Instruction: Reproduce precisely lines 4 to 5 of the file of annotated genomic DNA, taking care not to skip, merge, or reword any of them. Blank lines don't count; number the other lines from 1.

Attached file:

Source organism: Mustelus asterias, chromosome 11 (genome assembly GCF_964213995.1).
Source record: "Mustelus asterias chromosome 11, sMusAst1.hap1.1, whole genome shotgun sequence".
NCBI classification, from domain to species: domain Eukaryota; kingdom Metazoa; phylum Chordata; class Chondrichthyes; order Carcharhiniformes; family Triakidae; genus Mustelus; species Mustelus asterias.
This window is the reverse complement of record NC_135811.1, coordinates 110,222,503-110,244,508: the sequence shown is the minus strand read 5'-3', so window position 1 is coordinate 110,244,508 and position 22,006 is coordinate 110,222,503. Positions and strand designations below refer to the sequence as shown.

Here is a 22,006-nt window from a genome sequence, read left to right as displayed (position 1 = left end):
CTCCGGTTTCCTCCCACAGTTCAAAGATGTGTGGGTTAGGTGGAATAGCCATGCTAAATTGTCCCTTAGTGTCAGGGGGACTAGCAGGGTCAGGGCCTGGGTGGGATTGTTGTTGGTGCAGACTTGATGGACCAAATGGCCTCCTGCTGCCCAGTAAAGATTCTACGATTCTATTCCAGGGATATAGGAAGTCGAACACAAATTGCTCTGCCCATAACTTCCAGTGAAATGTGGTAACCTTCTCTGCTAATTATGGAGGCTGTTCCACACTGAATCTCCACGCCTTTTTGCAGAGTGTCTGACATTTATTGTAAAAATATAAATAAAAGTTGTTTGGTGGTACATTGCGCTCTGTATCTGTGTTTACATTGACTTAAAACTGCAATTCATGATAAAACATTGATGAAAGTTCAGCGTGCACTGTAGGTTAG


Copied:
This window is the reverse complement of record NC_135811.1, coordinates 110,222,503-110,244,508: the sequence shown is the minus strand read 5'-3', so window position 1 is coordinate 110,244,508 and position 22,006 is coordinate 110,222,503. Positions and strand designations below refer to the sequence as shown.

Here is a 22,006-nt window from a genome sequence, read left to right as displayed (position 1 = left end):